In Hollywood's current obsession with pointless remakes and adaptations, the latest off the conveyor belt is a remake of 1974's Murder on the Orient Express - a film that was already based on Agatha Christie's novel of the same name. But now we moustache whether it's great... or a hairy mess.

Honestly, the film is neither great, but nor is it a mess. Murder sits somewhere in the middle; this is a film that will keep you content for its duration, if perhaps absent of much of that depth that leaves these whodunnit flicks lingering on the tongue. Of course, the plot is quite famed for its iconic weight; as the title suggests, there has been a murder on a train and detective Hercule Poirot (Kenneth Branagh, in the lead role as well as directing) must race to solve this mystery and find out who the culprit is before they strike again. The 13 suspects aboard the train range from the illustrious to the elusive, as these strangers are all thrown into the puzzle for Poirot to piece together and solve.
With a stacked cast such as the one that Murder boasts (to name drop every A-lister aboard Branagh's train would take some time - just look at the poster and you'll get the idea), fine performances are all but guaranteed. And, thankfully, everyone excels in their roles. Screen-time is perhaps limited for each star, given that there are so many here, but this cast all do a convincing job in their respective roles when they do appear. Johnny Depp as our resident gangster, the deliciously mysterious Josh Gad, and the rather complex and complicated Michelle Pfeiffer are amongst the standouts but it's Branagh, complete with the ludicrous moustache and equally larger-than-life performance, that excels as Poirot, clearly relishing in the buoyancy of such a character. Sadly, it's just a shame that everyone else feels so underused... wasted, even. And with so many characters crammed in here, we never get time to really develop anyone and they all feel rather thin as a result.

Branagh, however, also in the director's chair, has created something that will widen the eyes in its beauty; if one thing is certain, it's that this film is gorgeous. The director is really in his element in the old-school, 1934 setting here; the set designs and costume are lavish and classy. Branagh revels in the glam and fashion of the era and, visually, has created something as elegant and attractive as the lush lot of aristocrats aboard the train. The cinematography is crisp and beautiful, and there's a nice polish to all of the shots. In 70mm too, this film is quite the aesthetic charmer on the eyes and it's easy to immerse into the gorgeous, lush era that has been so superbly recaptured here. It's just a shame that the film isn't quite as slick in its story and becomes too much of a mess on the storytelling front causing it to fall apart.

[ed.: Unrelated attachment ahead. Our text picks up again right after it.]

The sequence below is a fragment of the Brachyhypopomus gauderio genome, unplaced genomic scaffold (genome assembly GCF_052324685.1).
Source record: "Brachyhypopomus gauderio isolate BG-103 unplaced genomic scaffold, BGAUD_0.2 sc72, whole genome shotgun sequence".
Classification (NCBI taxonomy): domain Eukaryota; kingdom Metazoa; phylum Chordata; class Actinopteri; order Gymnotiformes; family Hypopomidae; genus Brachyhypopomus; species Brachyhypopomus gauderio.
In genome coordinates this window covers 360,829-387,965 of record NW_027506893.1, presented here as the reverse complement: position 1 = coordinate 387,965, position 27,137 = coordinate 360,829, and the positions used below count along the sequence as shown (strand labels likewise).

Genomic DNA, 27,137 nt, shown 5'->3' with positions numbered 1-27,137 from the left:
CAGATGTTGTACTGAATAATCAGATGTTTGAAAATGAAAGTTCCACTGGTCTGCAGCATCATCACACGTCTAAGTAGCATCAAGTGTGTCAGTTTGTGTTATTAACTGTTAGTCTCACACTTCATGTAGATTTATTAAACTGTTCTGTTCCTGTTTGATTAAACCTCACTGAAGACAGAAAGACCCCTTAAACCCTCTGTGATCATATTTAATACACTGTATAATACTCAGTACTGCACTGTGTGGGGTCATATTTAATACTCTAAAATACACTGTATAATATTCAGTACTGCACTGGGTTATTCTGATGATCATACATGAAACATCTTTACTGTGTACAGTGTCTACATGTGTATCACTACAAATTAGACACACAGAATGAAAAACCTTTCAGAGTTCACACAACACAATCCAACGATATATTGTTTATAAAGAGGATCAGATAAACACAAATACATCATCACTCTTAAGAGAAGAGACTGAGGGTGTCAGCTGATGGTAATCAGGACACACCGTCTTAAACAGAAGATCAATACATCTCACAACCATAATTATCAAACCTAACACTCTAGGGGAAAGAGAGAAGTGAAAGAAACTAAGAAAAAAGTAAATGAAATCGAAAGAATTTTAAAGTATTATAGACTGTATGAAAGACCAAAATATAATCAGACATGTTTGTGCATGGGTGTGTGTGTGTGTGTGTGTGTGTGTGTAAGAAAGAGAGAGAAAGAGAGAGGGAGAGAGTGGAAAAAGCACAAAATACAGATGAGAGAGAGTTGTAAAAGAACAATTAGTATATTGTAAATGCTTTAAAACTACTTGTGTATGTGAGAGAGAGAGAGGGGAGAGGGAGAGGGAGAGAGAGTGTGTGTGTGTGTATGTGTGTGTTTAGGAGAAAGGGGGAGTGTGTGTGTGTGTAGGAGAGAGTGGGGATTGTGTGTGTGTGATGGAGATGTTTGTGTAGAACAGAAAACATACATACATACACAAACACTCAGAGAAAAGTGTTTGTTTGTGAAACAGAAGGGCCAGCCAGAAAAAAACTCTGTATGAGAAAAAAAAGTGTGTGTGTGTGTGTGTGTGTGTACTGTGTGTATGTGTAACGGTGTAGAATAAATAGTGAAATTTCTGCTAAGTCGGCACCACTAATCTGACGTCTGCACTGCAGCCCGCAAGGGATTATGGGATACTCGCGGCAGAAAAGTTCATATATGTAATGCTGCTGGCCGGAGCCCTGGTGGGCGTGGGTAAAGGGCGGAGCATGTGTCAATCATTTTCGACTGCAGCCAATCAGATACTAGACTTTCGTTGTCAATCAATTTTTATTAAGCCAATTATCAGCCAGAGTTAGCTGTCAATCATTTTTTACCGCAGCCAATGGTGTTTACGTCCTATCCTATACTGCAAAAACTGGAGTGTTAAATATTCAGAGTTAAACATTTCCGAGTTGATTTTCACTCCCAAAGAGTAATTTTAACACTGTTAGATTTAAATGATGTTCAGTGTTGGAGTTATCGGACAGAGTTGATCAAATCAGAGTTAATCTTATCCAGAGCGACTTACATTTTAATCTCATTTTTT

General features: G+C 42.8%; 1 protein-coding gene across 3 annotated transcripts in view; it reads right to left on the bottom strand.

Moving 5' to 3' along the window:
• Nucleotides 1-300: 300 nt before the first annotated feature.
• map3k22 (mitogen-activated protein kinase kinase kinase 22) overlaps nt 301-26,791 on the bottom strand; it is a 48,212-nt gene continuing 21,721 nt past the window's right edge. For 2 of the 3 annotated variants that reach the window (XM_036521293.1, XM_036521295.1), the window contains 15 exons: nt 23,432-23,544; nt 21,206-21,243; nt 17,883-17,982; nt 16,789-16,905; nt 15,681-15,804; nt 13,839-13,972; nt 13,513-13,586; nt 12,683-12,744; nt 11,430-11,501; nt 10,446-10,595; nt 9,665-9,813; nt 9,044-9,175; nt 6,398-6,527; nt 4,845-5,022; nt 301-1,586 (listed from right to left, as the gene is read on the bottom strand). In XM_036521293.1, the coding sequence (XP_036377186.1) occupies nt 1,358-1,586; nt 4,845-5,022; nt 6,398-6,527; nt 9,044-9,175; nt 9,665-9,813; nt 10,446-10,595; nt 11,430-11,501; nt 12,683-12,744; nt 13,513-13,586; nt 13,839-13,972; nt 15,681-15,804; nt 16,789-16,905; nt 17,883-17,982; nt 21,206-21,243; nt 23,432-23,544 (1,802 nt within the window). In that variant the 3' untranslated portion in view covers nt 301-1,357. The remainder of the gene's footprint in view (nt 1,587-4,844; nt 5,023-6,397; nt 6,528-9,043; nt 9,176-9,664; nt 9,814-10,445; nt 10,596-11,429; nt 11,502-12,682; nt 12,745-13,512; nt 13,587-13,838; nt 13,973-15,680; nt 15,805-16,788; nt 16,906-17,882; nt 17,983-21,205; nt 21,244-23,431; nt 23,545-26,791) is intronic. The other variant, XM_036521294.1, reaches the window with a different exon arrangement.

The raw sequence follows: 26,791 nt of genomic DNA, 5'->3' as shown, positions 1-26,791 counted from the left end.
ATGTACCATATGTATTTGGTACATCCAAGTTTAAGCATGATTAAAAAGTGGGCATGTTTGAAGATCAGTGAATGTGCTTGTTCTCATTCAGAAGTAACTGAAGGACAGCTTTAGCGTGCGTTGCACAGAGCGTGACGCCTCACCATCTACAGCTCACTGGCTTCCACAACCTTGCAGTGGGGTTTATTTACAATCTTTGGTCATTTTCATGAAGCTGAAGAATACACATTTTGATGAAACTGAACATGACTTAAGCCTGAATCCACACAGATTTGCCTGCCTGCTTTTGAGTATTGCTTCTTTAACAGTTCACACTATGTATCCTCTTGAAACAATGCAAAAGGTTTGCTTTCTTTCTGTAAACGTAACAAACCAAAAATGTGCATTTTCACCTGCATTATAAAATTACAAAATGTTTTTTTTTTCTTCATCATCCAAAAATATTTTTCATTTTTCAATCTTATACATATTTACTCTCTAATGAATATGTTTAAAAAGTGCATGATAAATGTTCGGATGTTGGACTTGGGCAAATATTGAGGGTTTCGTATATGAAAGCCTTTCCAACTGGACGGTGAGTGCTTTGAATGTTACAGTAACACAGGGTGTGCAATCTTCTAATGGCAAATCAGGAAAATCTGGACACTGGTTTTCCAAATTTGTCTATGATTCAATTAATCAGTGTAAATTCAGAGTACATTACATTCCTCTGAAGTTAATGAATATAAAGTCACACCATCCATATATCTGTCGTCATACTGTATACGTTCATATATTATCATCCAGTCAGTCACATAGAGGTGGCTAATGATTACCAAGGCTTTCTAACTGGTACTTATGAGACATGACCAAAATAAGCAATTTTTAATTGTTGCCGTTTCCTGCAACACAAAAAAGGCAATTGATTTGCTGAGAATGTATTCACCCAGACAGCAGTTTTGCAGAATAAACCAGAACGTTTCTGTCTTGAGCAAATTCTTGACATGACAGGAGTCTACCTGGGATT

The writing of Murder on the Orient Express all over the place. The mystery unfolds in quite a tedious, convoluted manner and it becomes a little frustrating trying to follow along. But this doesn't really work in the film's favour and rather than come off as the intended "oh, who did it, I want to know", it plays off more like a "what is going on, this film is stupid" kind of way. It's not so much a lack of trying in which this film falters, far from it; this film tries very hard to impress, but its shortcomings are perhaps that, in trying to be so clever and smart, the film loses its footing and slips up on just telling a good story. There is a lack of any tension too; the whodunnit plays out in a way that makes it rather predictable and bland, sucking out any possible mystery and tension. It's not that this film is bad. No. It's certainly competent and an enjoyable enough couple of hours to divulge your attention, but it just doesn't quite stick the landing and fails to really be too memorable once the credits roll. At least it'll shave a few hours off your day if you're bored. Get it? Shave? Because moustache? Because Poirot... Don't lie, you love the puns.

Murder on the Orient Express is a competent whodunnit but one that fails to remain memorable. Even Kenneth Branagh's moustache can't save this.

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About the Author

Awais Irfan
Founder of Oasis Awais, and avid lover of life, Awais Irfan's love of writing and film is unequivocal. Ever since he was a little kid, he has loved the cinematic experience; so much so, he is studying Film Production in Glasgow and hopes to be the next "big thing" in directing.

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